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The good, the bad and the beautiful on the Greek island of Icaria

click here to view images of Icaria

February 2012

Drawn by an enthusiastic description in The Lonely Planet, we took a ferry to the so-called Red Island, Icaria. Many Greek communists were exiled there after the Greek civil war, which followed the Second World War.

We were nearing the home stretch of our Greek island hop last summer and we decided to take a chance on this lesser-known North Aegean destination. Remember, our travelling mantra is as much “why not?” as “why?”

We took a cab to the Dionysus Hotel in the hamlet of Kambos (100 inhabitants) up a winding road three kilometres from the secondary port, Evdilos (about 500 inhabitants), and met the reputedly effusive Vassilis, who runs the establishment. Although the location was uphill, our stay was downhill and a reminder that you can’t always go by the guidebook. For one thing, Vassilis had told us jokingly over the phone that the room would be “45 degrees,” but the room at that price had no window. The better room was 55 euro and we took it. We then trekked downhill 500 metres to the beach, a trial for Barbara and her (in)famous weak knees. The waves were so strong that she couldn’t venture in, although Irwin battled the waves for a short time before giving up.

We walked back to Vassilis’, and then another 500 metres or so to Kampos for a moderately interesting dinner at the only restaurant, which overlooked the terraced hills—stunning. This island is a photographer’s dream even if all we did is point and shoot.

Sights included two mules on the way from Vassilis’ to the town and—for the ear—the never-ending and overwhelming cicadas created a fitting soundscape for the early evening walk.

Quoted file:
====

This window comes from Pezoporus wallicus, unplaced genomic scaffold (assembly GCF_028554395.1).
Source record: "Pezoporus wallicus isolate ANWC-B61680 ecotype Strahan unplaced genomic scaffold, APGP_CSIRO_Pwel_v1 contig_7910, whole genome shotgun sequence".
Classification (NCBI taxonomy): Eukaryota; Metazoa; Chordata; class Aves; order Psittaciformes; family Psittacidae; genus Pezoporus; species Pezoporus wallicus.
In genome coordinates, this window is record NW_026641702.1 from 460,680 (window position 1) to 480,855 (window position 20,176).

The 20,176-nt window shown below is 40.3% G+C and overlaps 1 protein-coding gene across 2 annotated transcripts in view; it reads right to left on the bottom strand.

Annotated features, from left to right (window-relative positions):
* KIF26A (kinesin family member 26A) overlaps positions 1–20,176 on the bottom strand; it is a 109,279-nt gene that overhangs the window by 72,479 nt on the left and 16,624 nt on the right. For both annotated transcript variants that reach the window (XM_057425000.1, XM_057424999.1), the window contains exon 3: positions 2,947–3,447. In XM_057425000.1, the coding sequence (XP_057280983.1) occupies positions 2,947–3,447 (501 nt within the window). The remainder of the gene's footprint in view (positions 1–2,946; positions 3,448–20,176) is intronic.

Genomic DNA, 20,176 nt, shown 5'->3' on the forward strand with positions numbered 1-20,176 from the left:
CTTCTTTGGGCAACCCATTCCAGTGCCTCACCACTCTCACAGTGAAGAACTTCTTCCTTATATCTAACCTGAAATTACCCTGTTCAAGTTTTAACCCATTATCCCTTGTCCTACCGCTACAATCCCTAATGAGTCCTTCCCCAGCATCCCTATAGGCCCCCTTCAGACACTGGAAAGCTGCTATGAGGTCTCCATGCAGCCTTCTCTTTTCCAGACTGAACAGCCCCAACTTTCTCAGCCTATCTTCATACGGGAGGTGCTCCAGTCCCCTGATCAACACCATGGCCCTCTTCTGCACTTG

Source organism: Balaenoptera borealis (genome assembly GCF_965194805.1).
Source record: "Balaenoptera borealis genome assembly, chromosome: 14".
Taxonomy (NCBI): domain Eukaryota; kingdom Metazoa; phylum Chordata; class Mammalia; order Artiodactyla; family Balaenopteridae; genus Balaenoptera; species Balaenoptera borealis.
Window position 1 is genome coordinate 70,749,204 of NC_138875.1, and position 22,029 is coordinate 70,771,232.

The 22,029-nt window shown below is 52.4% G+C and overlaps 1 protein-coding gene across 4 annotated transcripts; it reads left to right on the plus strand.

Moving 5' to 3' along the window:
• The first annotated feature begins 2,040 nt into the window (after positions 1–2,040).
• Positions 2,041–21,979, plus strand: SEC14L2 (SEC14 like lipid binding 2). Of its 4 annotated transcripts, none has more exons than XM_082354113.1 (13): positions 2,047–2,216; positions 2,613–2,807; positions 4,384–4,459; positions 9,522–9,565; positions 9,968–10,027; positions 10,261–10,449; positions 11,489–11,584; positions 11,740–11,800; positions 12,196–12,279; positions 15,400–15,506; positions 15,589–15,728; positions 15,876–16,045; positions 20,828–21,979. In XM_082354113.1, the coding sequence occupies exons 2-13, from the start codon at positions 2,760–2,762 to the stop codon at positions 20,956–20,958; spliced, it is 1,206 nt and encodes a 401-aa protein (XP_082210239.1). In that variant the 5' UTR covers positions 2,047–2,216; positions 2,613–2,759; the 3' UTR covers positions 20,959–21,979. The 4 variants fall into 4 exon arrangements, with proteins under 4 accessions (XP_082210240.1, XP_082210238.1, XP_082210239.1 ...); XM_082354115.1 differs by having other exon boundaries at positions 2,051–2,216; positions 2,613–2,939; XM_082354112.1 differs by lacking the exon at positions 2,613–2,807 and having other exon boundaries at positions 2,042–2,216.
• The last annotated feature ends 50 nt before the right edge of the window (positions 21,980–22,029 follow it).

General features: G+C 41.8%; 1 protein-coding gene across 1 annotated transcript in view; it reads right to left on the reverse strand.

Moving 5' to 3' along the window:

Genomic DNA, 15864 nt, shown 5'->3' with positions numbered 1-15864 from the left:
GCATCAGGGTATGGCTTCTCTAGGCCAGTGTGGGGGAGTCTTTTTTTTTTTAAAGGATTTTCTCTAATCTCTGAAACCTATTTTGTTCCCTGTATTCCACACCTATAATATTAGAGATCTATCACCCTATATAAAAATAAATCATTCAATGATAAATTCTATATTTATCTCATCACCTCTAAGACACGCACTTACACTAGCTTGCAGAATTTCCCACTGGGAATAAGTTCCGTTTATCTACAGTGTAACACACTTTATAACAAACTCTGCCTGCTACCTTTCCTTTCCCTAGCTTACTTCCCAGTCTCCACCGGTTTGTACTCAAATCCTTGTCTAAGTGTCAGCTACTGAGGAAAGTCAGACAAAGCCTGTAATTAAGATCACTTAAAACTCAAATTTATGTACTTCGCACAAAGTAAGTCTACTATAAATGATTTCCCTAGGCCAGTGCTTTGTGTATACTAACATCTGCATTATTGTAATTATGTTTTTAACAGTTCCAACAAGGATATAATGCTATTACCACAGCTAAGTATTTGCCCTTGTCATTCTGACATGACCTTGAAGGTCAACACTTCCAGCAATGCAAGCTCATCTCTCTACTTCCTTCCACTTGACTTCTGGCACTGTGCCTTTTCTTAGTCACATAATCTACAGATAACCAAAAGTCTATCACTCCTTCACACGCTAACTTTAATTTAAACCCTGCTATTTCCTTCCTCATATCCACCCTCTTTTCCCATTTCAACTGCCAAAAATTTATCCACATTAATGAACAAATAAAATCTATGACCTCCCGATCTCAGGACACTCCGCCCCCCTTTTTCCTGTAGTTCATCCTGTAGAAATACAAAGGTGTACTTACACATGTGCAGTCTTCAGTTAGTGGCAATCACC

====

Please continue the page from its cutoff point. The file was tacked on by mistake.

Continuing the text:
As it turns out, all that walking is among the reasons residents have unusually long lifespans.

A National Geographic crew looking at Blue Zones, where residents tend to live longest, found that Icaria has the highest percentage of 90-year-olds anywhere on the planet—nearly one-third of people make it to their 90s.

They also have about 20 per cent lower rates of cancer, 50 per cent lower rates of heart disease and almost no dementia. While lifespans are about 20 per cent dictated by our genes, locals who live in mountain villages burn a lot more energy by carrying out their daily activities. Their diet is high in olive oil, fruits and vegetables, and very high in greens. About 150 kinds of veggies grow wild on the island and they have about 10 times the level of antioxidants in red wine, the magazine reported. Similar longevity rates are found in Okinawa, Costa Rica and Sardinia.

We had planned to stay four nights at the Dionysus, but realized one night would be more than sufficient. In the morning, Vassilis made us a delightful breakfast of yogurt with honey, fruit and “fritters,” which we had thought was included in the price but turned out to cost 5 euro each. Okay.

He called us a cab, which arrived an hour later, and we returned to Evdilos, where we had docked. There we spent the next 18 hours, after booking a ferry, which left at 4:30 am and would take us back to Samos Island and its capital, Vathie. Had we known then that Evdilos would prove to be such a charming little place, we would have perhaps stayed another couple of days.

We took a room in a nice little modern hotel with a pool, right in the heart of the village. We dined twice at a fabulous little fish restaurant overlooking the harbour and watched children swim in the clear, still waters that run deep.

We ordered a huge seafood plate with grilled vegetables and ended up meeting a group of former revolutionaries who dined with us. They were the friendliest group of Greek tourists we had met. There to attend the wedding of their children, they regaled us with stories of the history of Icaria.

The huge plates of fresh seafood, the silence, broken only by laughter among fellow diners and the splish-splash of the children frolicking in the harbour made for an unforgettable evening.

Evdilos is the first village we’ve visited where there is virtually no English spoken or written on menus and tourists are a tiny minority. No hustling either.

At 4:30 am, we took the ferry back to the Samos capital, Vathie, for two nights and then to the last island on our five-week escapade, Limnos.

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